Border Patrol agrees to share stop records
Plan allows groups to look for profiling
SEATTLE – The U.S. Border Patrol will share records of every traffic stop it makes in Washington’s Olympic Peninsula for 18 months with immigrant advocacy groups as part of a settlement to a lawsuit that said agents were racially profiling people they pulled over.
The agreement settles a lawsuit filed last year by the American Civil Liberties Union and the Northwest Immigrant Rights Project against the Border Patrol that said people were stopped and questioned for the way they looked and without reasonable suspicion.
As part of the settlement reached Tuesday, the agency also agreed to retrain its agents stationed on the Olympic Peninsula on the Fourth Amendment, which prohibits unreasonable searches and requires warrants, federal court filings show. The agency also will write a letter reaffirming agents must adhere to the protections provided by the amendment when they are on patrol.
The Border Patrol, though, admits no wrongdoing in the settlement.
“This agreement confirms that Border Patrol can’t pull over a vehicle because of the driver’s race or ethnicity or simply because the person lives in proximity to the border,” said Matt Adams, legal director of the Northwest Immigrant Rights Project. “We hope that the reporting requirements and the additional training will ultimately provide greater accountability, and restore a measure of dignity for folks who live in this region.”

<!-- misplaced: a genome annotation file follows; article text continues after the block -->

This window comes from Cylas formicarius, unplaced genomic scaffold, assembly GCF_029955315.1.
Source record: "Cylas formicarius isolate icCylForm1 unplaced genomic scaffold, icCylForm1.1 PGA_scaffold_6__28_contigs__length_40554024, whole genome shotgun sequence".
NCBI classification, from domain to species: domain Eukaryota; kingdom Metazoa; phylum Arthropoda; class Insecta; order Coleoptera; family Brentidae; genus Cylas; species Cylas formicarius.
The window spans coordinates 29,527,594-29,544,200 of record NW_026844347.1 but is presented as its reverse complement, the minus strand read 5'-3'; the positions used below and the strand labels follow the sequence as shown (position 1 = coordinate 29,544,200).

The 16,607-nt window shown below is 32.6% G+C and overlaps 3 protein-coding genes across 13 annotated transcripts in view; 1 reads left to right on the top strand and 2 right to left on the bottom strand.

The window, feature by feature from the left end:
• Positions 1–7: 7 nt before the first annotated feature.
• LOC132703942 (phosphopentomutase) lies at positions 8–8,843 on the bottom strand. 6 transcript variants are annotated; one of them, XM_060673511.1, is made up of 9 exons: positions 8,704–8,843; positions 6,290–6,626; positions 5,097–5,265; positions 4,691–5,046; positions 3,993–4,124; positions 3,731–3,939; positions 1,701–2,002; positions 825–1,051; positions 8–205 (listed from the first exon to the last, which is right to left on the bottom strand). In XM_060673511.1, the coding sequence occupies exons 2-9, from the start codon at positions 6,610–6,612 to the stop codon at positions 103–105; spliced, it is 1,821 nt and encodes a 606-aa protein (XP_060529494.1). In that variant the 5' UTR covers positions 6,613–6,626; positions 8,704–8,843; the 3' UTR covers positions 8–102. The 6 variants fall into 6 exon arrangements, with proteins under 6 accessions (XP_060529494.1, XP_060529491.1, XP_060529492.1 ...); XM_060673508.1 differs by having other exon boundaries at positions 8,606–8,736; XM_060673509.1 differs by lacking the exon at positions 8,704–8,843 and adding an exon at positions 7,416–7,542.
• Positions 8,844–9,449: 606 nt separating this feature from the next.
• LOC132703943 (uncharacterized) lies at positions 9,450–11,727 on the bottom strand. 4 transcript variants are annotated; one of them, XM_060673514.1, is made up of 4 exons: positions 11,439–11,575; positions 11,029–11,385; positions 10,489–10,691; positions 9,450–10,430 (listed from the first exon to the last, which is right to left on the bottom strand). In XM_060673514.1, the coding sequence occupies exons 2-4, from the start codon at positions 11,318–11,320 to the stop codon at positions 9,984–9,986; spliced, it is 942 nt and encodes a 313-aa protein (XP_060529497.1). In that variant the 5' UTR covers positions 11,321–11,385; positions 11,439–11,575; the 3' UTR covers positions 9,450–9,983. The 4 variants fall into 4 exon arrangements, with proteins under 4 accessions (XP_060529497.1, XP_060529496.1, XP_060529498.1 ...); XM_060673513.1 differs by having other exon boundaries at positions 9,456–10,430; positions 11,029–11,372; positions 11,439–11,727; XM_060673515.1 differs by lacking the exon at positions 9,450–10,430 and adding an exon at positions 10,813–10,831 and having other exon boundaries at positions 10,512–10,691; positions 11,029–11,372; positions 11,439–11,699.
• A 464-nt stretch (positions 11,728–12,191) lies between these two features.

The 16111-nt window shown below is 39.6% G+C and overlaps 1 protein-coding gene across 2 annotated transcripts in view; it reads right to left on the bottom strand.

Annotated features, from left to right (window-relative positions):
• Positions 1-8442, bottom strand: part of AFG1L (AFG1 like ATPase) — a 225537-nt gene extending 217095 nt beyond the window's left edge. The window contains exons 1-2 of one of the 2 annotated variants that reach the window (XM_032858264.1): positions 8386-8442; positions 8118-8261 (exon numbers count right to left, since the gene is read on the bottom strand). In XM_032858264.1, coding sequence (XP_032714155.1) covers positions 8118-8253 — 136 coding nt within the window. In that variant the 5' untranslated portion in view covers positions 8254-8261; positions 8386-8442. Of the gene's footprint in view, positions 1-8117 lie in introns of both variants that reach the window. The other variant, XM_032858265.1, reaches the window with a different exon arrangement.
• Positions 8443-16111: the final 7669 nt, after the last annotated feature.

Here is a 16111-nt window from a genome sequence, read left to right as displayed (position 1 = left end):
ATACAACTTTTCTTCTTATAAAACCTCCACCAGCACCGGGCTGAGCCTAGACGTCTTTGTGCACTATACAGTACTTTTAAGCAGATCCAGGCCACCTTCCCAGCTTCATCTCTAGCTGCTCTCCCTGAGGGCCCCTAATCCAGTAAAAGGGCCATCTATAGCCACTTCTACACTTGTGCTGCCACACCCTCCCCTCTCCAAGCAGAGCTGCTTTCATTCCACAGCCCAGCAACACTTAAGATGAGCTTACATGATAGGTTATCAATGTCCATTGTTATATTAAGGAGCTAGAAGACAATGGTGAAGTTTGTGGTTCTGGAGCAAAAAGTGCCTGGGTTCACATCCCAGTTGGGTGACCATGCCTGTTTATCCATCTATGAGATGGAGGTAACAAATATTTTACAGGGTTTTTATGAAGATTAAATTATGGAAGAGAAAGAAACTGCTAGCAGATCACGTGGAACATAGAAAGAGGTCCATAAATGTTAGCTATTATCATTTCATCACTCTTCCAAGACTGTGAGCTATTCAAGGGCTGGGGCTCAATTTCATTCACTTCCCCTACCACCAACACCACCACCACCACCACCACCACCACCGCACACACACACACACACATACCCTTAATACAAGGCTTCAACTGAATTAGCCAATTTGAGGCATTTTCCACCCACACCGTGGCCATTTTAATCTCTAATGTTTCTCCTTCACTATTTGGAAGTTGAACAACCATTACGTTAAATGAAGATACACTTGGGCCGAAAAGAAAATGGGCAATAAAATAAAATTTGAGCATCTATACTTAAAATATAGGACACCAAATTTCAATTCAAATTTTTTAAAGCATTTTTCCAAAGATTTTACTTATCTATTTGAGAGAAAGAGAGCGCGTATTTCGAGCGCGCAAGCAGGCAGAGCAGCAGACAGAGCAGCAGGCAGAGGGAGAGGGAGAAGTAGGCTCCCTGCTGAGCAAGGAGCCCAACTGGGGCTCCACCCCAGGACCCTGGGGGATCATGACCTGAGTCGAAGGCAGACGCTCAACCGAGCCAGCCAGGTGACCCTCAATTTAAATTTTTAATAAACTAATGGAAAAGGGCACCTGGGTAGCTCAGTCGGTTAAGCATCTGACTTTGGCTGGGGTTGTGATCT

Every six months for 18 months, the Border Patrol will provide the Northwest Immigrant Rights Project copies of the forms its agents must fill out after every traffic stop in the Olympic Peninsula. Personal information of the people contacted, though, will be redacted.
The government’s attorneys sought a settlement with the groups after a judge denied their motion to dismiss the case, Adams said.
“This settlement is confirmation that we can both ensure the safety of our borders and protect all members of our communities in a constitutional manner,” U.S. Attorney Jenny Durkan said in a statement. “I appreciate the dedication and hard work of the Border Patrol, who are both the first line of defense against danger and the first to welcome millions of our visitors.”
Durkan’s office said the settlement saves the government a lengthy court case.
Washington state is not the only northern border state where tensions have arisen from Border Patrol security practices, and the lawsuit highlights problems when a local or federal law enforcement officer uses traffic stops as a tool of immigration enforcement, Cecillia D. Wang, director of the ACLU’s Immigrants’ Rights Project.
Similar complaints have been voiced in New York, Wang said.
The lawsuit in Washington state stems from tensions between immigrants and the expanded presence of Border Patrol agents on Washington state’s Olympic Peninsula, which shares no land border with Canada.
The complaint, though, was brought by three American citizens who were questioned by the Border Patrol.
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